ESIL Interest Group History of International Law

ESIL Interest Group History of International Law

Friday 30 October 2015

JOB: Lecturer in History and Law (Queen Mary School of Law, University of London); DEADLINE 29 NOV 2015

(image source: The Student Room)

The School of Law at Queen Mary (University of London) is hiring a lecturer in "history and law".

Job description:
Queen Mary University of London enjoys an outstanding international reputation for the excellence of its research and teaching in the Humanities and Social Sciences. Its School of History and School of Law are innovative leaders renowned for their dynamic and supportive research environments, their international collaborations, their excellent teaching practices, and their members’ engagement with publics outside academia.

The School of History and the School of Law are now seeking to extend their joint teaching and research interests by appointing an excellent historian of law and legal thought. They invite applications from candidates, who may have completed research towards a doctorate in Law or in History, and whose research may include:
·         The history of legal thought
·         Constitutional history
·         Law in colonial and imperial contexts
·         The history of human rights
·         Religious traditions of law
·         International and transnational history of law
·         Comparative legal history

The School of History and the School of Law would expect the successful candidate to lead in the development of their new degree of Law with History, which will be offered to undergraduates from September 2016, including designing and offering a new module for this programme.  This will be a unique opportunity for the display of intellectual leadership and a flair for work within an interdisciplinary environment.

The post is full time and permanent. Starting salary will be in the range of £39,351 - £41,553 per annum, inclusive of London Allowance. Benefits include 30 days annual leave, defined benefit pension scheme and interest-free season ticket loan.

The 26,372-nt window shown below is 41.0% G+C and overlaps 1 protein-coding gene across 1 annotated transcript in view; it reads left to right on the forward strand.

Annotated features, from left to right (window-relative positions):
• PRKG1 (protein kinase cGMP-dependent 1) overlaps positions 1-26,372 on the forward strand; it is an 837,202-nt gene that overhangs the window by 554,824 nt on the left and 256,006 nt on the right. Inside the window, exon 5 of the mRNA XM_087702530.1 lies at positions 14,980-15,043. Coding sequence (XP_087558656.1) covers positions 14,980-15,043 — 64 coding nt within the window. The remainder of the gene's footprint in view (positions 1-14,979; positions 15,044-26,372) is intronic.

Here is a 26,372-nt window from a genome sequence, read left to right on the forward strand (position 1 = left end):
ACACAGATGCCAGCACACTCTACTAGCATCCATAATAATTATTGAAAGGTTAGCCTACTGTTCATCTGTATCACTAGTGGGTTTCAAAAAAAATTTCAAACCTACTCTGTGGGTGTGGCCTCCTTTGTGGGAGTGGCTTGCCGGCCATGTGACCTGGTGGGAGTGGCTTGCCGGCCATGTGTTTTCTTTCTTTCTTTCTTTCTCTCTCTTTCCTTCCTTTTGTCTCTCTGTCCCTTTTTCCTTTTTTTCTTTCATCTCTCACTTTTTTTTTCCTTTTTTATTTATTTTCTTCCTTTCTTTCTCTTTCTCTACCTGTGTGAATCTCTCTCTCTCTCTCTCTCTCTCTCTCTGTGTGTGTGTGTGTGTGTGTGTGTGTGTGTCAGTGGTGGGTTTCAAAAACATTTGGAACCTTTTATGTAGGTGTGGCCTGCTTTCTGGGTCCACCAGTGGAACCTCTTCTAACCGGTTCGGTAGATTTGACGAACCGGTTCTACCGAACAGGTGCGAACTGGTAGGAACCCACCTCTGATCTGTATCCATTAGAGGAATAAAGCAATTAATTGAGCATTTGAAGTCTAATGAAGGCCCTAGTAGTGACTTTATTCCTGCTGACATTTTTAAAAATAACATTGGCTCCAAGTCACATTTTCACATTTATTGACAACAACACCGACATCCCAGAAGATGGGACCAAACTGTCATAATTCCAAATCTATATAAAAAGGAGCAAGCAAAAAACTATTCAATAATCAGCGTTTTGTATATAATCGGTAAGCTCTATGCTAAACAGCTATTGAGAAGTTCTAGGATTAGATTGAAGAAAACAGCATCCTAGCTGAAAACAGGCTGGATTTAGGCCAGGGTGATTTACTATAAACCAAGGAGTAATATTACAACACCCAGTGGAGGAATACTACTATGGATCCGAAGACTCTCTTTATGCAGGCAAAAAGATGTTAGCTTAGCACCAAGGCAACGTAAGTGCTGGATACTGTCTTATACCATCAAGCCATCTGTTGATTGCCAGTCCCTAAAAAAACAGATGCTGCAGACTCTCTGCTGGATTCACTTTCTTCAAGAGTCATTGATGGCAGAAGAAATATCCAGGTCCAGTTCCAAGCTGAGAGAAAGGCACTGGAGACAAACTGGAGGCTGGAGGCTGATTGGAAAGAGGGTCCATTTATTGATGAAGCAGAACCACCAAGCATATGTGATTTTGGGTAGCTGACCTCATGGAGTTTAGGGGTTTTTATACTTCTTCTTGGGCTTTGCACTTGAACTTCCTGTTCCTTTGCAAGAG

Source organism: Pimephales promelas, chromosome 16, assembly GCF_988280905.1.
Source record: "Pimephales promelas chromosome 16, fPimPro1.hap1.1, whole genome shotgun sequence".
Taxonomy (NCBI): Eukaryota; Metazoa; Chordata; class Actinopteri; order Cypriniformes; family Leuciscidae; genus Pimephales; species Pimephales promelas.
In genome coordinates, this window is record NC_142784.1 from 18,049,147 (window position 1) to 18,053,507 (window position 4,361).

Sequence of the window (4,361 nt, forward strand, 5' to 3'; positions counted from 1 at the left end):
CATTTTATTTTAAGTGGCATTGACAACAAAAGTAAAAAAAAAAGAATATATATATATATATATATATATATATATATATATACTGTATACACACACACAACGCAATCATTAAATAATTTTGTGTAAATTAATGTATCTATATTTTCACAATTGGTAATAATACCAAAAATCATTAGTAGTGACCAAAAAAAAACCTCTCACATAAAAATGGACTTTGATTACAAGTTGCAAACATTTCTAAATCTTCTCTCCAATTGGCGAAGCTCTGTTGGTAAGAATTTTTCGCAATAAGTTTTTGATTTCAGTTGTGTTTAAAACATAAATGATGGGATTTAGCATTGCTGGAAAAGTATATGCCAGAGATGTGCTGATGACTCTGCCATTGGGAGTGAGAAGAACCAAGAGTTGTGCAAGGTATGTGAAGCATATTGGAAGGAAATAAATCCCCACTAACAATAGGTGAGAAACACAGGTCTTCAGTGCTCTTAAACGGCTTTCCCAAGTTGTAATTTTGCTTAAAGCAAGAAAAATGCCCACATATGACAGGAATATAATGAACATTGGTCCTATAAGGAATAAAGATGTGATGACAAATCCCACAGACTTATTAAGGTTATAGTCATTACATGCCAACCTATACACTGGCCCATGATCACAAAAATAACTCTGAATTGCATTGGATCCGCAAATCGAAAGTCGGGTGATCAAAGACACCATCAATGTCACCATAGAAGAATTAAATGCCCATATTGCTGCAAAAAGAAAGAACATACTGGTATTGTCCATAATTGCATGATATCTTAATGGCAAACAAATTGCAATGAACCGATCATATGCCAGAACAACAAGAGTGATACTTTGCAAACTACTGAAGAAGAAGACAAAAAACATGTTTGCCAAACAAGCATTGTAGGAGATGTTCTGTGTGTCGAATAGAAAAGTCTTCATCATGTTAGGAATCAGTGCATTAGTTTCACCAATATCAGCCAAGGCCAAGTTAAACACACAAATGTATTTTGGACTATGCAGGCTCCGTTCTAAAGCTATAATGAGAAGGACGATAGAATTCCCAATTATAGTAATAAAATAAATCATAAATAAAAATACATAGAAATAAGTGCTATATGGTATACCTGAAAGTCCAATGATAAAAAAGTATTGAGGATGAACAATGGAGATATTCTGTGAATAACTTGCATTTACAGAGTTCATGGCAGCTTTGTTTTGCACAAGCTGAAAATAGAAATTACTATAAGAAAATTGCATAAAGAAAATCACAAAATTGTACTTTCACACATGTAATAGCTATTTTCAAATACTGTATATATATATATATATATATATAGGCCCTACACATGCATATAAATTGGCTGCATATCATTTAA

Candidates must be able to demonstrate their eligibility to work in the UK in accordance with the Immigration, Asylum and Nationality Act 2006. Where required this may include entry clearance or continued leave to remain under the Points Based Immigration Scheme.
More information:
Informal enquiries may be made in confidence to: Professor Miri Rubin (Head of the School of History) or Professor Valsamis Mitsilegas (Head of the School of Law) by e-mail:;

A full job profile can be read here.

Wednesday 28 October 2015

BOOK: Andreas Harald AURE, The Right to Wage War (jus ad bellum) The German reception of Grotius 50 years after De iure belli ac pacis [Berliner Juristische Universitätsschriften; Grundlagen des Rechts, 52] (Berlin: Berliner Wissenschafts-Verlag GmbH), 2015, 220 p. ISBN 978-3-8305-3237-8, € 34

                                               (image source : bwv.verlag)

The Legal History Blog signals the recent publication of a book by Dr. Andreas Harald Aure entitled "The Right to Wage War (jus ad bellum) The German reception of Grotius 50 years after De iure belli ac pacis".


With De iure belli ac pacis libri tres (1625), the Dutch humanist and natural law philosopher Hugo Grotius (1583–1645) quickly became the greatest authority on international law (jus gentium) and on just war (bellum justum) in Europe for the next hundred years or so. By examining the theories of three largely unknown German scholars, Konrad Friedlieb, Valentin Alberti and Johann Wolfgang Textor, Andreas Harald Aure discusses dominant visions of international law and the right to go to war (jus ad bellum) in the Protestant parts of the Holy Roman Empire, two generations after Grotius wrote his magnum opus.